When times trend toward the unpredictable, one way to maintain personal sanity is to remain productive and focus on things within your control. Take some time to examine your Java developer career path by reflecting on past accomplishments and how you’d like to progress in the future. It’s a great way so settle a distracted mind and create some optimism about prospects in the career field.
If your mind has started to wander, here are three meaningful tasks to perform to help get some perspective on both your past and future:
- Revisit your CV and update social media presence
- Research a peripheral technology
- Share your insights and acquired knowledge
Update your resume and social media presence
How long has it been since you put a day aside and worked on your resume? When was the last time your LinkedIn account was updated?
You don’t have to be on a job search to invest some time in your CV. When it comes to Java developer career path planning, there’s great value in revisiting the past and documenting your technical progress made over the years. After your CV is up to date, do the same to your LinkedIn page as well.
If you’ve been with the same company for 10 years, update the roles, completed projects, learned technologies and awards you’ve accomplished in that time frame. While you won’t share an employer change, these are all valuable reflections of your work that shine on an online profile.
When you look at the past, it’s hard not to start thinking about where you want to be in the future. Take the meta-analysis of the tasks you enjoyed remember the technologies you hated working with and start to plot how your Java developer career path can progress in the coming years.
Master a complimentary technology
In the enterprise software development field you can be constantly inundated with new technologies that exist peripheral to the ones you use daily. Spring Boot development might be your daily grind, but there’s no way you can create microservices without exposure to complimentary technologies such as Git, Jenkins, blockchain or AI. If there’s ever some downtime and you want to become a more well-rounded software professional, pick the peripheral technology that interests you the most and invest some time researching it.
For example, a developer can quickly master the fundamentals of continuous integration and deployment by sourcing out some high quality Jenkins tutorials and installing the software on an inexpensive, used laptop. That will surely make you a more well-rounded software developer and perhaps even put the Java developer career path on a new trajectory.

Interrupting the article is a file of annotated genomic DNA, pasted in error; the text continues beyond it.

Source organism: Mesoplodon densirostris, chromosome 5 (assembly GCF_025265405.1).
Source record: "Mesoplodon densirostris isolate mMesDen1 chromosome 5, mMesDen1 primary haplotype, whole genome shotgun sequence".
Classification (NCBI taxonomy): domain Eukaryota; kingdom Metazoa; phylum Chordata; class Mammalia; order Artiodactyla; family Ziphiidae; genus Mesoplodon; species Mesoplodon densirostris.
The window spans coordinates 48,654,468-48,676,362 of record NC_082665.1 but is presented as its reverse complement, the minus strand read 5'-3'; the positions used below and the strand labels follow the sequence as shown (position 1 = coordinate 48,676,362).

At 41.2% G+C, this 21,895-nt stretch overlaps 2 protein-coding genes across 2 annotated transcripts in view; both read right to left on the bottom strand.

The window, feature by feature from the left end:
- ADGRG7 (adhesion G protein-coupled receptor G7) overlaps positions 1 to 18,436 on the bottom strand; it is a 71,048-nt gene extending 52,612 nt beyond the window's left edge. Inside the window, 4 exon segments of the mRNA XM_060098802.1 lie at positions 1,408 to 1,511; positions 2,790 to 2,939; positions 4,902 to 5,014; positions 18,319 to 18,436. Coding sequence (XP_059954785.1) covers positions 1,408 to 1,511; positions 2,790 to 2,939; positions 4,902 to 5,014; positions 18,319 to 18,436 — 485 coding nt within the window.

If you’re feeling a bit ambitious with that free time, why not seek out an industry respected certification? The nice thing about technical certifications is their exam objectives lay out a very clear inventory of skills that the industry deems important. With a set of intelligent objectives in front of you, it’s easy to structuring learning around them.
Share your insights
Think about some of the your hard-learned lessons over the past few years, or some of the best practices and patterns you’ve mastered and write them down with the intention to share that knowledge with others.
The act of writing is a very powerful mechanism that consolidates your thoughts and really solidifies how you understand how things that work and why. After you’ve captured those thoughts in a logical and easy-to-digest form, share that knowledge with others.
Social media platforms like Twitter and Instagram certainly make communication within peer groups significantly easier, but the limited story times and character limits don’t lend these platforms to properly share insights and best practices with others. A personal blog coupled with a few tweets is one way to get your message out there. Another option is to submit your writings to an online technical magazine like this one. Editors of TheServerSide and TechTarget’s family of sites are always interested in insights from seasoned veterans of the enterprise software industry.
Another option is to share your experiences at a user group, MeetUp or even a technical conference. Many software developers are under the misguided impression that presenters at a conference like JavaOne or Oracle OpenWorld need to be professional speakers with a long history in front of crowds. In reality, most conference organizers try to find independent speakers who have valuable pearls of wisdom combined with a willingness to share those pearls with like-minded developers. Think about packaging your thoughts up into a 30-minute slideshow and pitch it to a JUG or industry conference. You’ll be surprised to see how eager others will be to hear you speak.
Always nurture your Java developer career path
While it’s easy to lose perspective as we slog through a daily grind, over the years an enterprise software developer will develop a bevy of skill and garner a wealth of insights. When the opportunity arises, take the time to document those ongoing experiences by updating your CV and adding to online profiles at LinkedIn and Monster.
Build on your knowledge and take the time to focus on some peripheral but complimentary skills to make you a more well-rounded developer. And if time permits, take some time to document and share some of the important lessons you’ve learned. Each one of these actions will allow you to focus on the Java developer career path and at the same time help remind you and others of the important role you play in this ever-evolving industry.